“Keep it dark.”
That’s the one key piece of advice that LEGO Batman has for whoever dons the cape in the upcoming live-action reboot. And by LEGO Batman, we mean Will Arnett – the Arrested Development star who provides the Minifigure Dark Knight with his distinctively gruff voice.
Arnett is talking to Den of Geek about his Batman’s third outing in The LEGO Movie 2 – which already has him tying with Christian Bale (and Ben Affleck, if you count his cameo in Suicide Squad) for the most big-screen appearances as the Caped Crusader. He’s mid-way through a whirlwind global press tour and, while the coffee he’s sipping seems more of an essential caffeine hit than a mid-morning treat, he’s no less enthusiastic when chatting all things Batman.
“It seems like a very thankless task,” Arnett reflects when discussing the news that Matt Reeves’ upcoming The Batman will recast the character once again. “I’m lucky because I get to do the funny Batman, and he lives in his own kind of world. But playing him [in live-action] would be a tough thing to step into. Man, you’re really subjecting yourself to scrutiny before you even set foot on the set. Everybody’s got an opinion.”
Talking of opinions, who is Arnett’s favourite Dark Knight? “I’ve really enjoyed all the cinematic Batmen for different reasons,” he says. “And I think they’ve all been interesting. I really liked what Ben did. There were parts about it that I thought were really fantastic. Even Clooney’s Batman is underestimated – there’s a whimsical element to it that I quite like.
“The one that I grew up with – the first one that we all saw in the cinematic universe – was Michael Keaton. He’s such a brilliant actor, and he did have this kind of playful quality to him. I think he struck a perfect balance. And I’d love to see somebody return to that.”
In fact, one of The LEGO Movie 2’s stand-out scenes is Batman’s musical duet with love interest Queen Watevra Wa’Nabi (Tiffany Haddish). Entitled Gotham City Guys, the song features Batman extolling the virtues of his cinematic predecessors, in which he raps – yes, raps – that Gotham bachelors are “Affleck-level hot” with “George Clooney-level charm and Val Kilmer lips”.
“You know, I’m not I’m not known as a singer,” Arnett laughs. “It’s not something that people are clamoring to do, to hear me sing. Because it’s basically a rap, the timing and everything on that was so different from any voice work I’d done before, so it was it was a bit of a learning process for me. It was tough, but it was fun.”
Of course, this being a LEGO film, it’s not just the Bat-movies that are the butt of the film’s jokes – like the first movie and The LEGO Batman Movie, there are a few friendly digs at DC’s big-screen rivals, Marvel, too.
“The jokes are always good-natured,” Arnett says. “One of the hallmarks of these movies is that there are a lot of pop culture references, which lets the air out of it a little bit. We’re not taking ourselves too seriously. I guess it’s a little bit of breaking the fourth wall. The fact that Batman’s password for the Batcave is ‘Iron Man sucks’, for example…It’s a real testament to the goodwill out there.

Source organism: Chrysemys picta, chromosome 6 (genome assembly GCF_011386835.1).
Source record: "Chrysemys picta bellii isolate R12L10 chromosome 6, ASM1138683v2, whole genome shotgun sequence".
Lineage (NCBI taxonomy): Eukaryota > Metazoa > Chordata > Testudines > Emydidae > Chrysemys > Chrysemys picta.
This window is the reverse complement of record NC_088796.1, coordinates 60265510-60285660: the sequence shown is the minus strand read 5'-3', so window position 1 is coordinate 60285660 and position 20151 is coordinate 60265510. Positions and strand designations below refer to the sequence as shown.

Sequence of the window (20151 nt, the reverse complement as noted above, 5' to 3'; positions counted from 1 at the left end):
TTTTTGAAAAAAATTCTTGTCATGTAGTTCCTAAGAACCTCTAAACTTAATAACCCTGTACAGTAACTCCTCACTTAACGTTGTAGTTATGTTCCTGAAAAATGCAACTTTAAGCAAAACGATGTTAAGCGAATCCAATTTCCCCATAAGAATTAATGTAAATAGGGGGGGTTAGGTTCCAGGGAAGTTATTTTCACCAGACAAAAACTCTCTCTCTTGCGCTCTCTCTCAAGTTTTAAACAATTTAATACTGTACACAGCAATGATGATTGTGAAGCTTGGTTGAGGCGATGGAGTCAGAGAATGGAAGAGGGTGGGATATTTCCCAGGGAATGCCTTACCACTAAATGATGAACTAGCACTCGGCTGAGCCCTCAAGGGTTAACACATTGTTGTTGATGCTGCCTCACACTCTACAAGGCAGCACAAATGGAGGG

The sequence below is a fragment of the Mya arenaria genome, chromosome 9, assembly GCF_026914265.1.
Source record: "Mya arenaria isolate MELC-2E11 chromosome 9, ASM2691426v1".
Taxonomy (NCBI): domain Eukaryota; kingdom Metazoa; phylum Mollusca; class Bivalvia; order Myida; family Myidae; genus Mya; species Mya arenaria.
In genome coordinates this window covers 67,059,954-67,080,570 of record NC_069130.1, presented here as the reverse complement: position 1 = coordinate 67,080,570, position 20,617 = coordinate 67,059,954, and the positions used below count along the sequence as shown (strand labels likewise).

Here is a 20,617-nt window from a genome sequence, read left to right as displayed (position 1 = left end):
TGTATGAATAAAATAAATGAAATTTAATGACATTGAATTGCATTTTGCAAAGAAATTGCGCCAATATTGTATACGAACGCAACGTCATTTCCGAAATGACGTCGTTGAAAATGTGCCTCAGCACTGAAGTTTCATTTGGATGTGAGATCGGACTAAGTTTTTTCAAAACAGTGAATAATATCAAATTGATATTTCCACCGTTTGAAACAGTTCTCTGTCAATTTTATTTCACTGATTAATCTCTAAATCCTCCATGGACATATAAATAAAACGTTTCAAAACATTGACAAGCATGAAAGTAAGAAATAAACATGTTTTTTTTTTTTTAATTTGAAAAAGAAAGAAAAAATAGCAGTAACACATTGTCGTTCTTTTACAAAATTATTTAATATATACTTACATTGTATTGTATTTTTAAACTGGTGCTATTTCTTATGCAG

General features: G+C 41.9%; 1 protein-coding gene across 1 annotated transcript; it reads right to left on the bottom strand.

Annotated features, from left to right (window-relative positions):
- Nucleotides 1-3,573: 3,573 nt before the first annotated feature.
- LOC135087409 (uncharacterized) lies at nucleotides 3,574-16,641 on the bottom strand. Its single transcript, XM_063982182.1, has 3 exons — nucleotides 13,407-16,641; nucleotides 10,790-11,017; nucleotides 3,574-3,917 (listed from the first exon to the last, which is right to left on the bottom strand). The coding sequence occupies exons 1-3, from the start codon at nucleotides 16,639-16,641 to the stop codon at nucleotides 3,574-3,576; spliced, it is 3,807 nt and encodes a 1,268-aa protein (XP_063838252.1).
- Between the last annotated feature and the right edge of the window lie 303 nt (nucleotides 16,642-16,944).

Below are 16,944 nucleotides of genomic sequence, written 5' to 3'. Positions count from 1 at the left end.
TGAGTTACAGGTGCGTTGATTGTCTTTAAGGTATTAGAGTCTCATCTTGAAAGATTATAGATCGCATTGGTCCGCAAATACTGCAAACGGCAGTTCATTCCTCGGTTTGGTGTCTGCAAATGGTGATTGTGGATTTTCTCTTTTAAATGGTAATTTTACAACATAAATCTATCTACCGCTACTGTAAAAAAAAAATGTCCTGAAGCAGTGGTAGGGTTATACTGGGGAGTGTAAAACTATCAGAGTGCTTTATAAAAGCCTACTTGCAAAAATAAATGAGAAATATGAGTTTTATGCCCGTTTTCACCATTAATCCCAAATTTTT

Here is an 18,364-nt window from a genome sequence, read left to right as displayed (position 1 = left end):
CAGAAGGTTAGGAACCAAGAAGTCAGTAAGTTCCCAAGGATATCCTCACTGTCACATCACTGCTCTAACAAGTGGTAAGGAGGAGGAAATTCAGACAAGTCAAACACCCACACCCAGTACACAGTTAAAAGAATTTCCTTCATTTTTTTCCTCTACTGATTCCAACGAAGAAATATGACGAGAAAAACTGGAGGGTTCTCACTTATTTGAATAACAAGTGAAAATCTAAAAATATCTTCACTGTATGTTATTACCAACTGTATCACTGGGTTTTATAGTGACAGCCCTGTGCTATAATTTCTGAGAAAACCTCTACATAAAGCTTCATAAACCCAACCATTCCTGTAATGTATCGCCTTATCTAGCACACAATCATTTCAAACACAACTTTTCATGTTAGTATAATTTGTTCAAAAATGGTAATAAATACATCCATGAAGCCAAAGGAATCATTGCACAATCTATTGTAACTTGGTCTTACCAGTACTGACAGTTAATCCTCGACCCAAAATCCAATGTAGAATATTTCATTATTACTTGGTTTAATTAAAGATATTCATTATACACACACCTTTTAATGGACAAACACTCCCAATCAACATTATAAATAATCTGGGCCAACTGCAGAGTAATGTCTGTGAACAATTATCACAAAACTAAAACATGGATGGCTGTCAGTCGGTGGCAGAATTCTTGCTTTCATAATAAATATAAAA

“You can imagine that it makes the people at DC nervous, and we want to make sure that we don’t step on their toes. But it turned out that everybody at Marvel was fine – they understood the nature of it and the tone in which it was intended. And they were really cool about it.” He pauses, then deadpans: “Downey was not cool about it, though. He was a real jerk to me…”
A lot of the film’s gags were cooked up in the recording booth – with the actors actively encouraged by director Mike Mitchell and writer/producers Phil Lord and Chris Miller to improvise. “They don’t write a script and say, ‘OK, let’s just make that” – they don’t animate until after you’ve recorded, so it’s just really about what works in the moment,” Arnett explains. “I would go into 20, 30, 40-minute rants in the booth, riffing on whatever would come to mind, really just to make them laugh. They were very open to it – just trying to make the funniest version of the scene that we could.”
With Arnett and co clearly having a good time making the film, and the fact that it has already had a decent opening at the box office, can we assume that he might edge out in front of his big-screen Bat-compatriots with a fourth adventure as the Dark Knight?
“At this point, I don’t want to rest on my laurels,” he says. “You want to find a way to take what we know about Batman and tell new stories, so that people aren’t bored and don’t think, ‘We’ve seen that already.’ There’s always talk about further films, but it depends whether there’s an appetite for it and how people respond to this movie. Hopefully, people enjoy it. And if it feels like there is still room to grow, then we’ll do that.”
The LEGO Movie 2 is in cinemas now.